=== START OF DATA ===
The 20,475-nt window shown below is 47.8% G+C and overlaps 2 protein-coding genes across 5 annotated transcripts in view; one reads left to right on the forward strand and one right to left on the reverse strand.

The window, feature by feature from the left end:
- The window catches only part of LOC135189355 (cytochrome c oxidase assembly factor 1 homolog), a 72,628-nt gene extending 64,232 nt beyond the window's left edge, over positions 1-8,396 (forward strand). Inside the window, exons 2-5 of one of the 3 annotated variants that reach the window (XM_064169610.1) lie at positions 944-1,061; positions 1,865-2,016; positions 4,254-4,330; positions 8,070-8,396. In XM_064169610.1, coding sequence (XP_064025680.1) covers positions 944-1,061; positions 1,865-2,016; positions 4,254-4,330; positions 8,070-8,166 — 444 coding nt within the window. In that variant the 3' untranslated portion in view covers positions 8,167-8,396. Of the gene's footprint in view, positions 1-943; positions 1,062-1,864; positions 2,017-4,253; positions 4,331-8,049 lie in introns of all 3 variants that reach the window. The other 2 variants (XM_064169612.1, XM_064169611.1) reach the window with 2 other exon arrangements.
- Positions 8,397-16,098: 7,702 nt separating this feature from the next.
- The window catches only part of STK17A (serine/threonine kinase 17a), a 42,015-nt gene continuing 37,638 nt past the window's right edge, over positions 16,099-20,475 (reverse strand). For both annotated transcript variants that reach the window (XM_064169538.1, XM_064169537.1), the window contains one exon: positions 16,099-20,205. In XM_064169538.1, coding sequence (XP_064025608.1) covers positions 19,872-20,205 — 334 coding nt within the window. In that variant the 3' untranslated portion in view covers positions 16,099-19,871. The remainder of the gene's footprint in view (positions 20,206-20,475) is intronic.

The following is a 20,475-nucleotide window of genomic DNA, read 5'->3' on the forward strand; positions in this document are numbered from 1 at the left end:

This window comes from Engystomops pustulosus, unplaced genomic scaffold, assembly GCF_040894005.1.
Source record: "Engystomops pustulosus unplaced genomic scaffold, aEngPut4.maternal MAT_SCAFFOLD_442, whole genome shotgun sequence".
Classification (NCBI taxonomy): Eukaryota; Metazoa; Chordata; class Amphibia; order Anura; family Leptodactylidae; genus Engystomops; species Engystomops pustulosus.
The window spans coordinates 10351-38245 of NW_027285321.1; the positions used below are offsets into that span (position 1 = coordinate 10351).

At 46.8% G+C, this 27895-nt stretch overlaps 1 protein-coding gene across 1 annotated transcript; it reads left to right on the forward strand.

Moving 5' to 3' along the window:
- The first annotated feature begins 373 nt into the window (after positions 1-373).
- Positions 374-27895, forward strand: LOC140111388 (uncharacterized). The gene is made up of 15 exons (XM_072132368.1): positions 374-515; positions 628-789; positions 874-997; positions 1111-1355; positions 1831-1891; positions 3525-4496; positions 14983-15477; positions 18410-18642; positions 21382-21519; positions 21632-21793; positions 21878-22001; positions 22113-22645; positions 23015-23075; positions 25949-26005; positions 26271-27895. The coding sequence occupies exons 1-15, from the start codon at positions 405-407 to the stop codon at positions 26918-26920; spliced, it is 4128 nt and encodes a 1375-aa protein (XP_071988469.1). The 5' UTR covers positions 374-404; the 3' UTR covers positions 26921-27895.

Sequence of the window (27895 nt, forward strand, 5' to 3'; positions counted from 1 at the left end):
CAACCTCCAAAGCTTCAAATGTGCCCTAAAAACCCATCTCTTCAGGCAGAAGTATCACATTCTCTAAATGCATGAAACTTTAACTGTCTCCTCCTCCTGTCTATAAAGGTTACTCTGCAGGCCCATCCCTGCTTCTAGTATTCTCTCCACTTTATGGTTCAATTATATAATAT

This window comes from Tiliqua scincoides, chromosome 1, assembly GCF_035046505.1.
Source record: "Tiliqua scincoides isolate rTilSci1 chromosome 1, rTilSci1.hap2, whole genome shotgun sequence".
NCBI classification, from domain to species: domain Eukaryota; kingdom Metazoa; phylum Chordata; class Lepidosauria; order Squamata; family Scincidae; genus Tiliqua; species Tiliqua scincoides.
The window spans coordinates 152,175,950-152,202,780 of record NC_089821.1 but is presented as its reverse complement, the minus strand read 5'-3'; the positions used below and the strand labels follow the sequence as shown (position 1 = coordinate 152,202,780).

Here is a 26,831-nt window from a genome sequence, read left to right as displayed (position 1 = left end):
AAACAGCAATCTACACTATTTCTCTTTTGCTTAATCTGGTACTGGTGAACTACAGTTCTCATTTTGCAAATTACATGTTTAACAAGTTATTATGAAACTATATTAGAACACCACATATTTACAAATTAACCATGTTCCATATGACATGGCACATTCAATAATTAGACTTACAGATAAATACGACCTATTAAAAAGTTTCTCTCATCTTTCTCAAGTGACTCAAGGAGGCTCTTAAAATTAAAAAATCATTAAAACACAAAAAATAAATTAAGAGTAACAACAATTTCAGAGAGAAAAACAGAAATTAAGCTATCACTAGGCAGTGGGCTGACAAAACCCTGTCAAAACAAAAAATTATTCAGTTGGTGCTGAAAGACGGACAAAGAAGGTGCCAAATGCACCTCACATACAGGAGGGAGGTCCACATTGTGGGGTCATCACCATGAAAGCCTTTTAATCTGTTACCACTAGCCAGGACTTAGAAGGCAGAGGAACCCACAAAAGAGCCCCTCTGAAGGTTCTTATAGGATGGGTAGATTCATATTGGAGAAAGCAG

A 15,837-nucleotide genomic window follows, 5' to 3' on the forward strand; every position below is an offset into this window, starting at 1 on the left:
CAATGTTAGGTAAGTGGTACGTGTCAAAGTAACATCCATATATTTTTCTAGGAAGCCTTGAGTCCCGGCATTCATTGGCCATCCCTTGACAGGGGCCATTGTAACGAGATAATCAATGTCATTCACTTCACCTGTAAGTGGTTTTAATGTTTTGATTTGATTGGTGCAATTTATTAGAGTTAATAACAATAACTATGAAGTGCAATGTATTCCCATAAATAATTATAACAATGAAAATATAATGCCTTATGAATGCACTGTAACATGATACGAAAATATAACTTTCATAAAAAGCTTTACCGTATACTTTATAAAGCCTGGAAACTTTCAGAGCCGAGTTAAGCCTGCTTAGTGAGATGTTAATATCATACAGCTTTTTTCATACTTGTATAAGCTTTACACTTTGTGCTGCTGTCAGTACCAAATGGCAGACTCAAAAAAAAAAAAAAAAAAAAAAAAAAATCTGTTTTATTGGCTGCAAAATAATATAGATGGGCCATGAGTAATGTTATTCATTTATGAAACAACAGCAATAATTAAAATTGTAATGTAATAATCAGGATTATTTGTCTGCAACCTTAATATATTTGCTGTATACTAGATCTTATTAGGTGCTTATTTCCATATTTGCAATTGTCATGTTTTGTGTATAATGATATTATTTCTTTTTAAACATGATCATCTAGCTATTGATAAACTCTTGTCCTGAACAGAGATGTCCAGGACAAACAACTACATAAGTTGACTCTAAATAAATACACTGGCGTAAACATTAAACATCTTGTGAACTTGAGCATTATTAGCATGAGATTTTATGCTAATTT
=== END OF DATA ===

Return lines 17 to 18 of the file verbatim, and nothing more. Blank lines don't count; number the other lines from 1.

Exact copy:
This window comes from Tiliqua scincoides, chromosome 1, assembly GCF_035046505.1.
Source record: "Tiliqua scincoides isolate rTilSci1 chromosome 1, rTilSci1.hap2, whole genome shotgun sequence".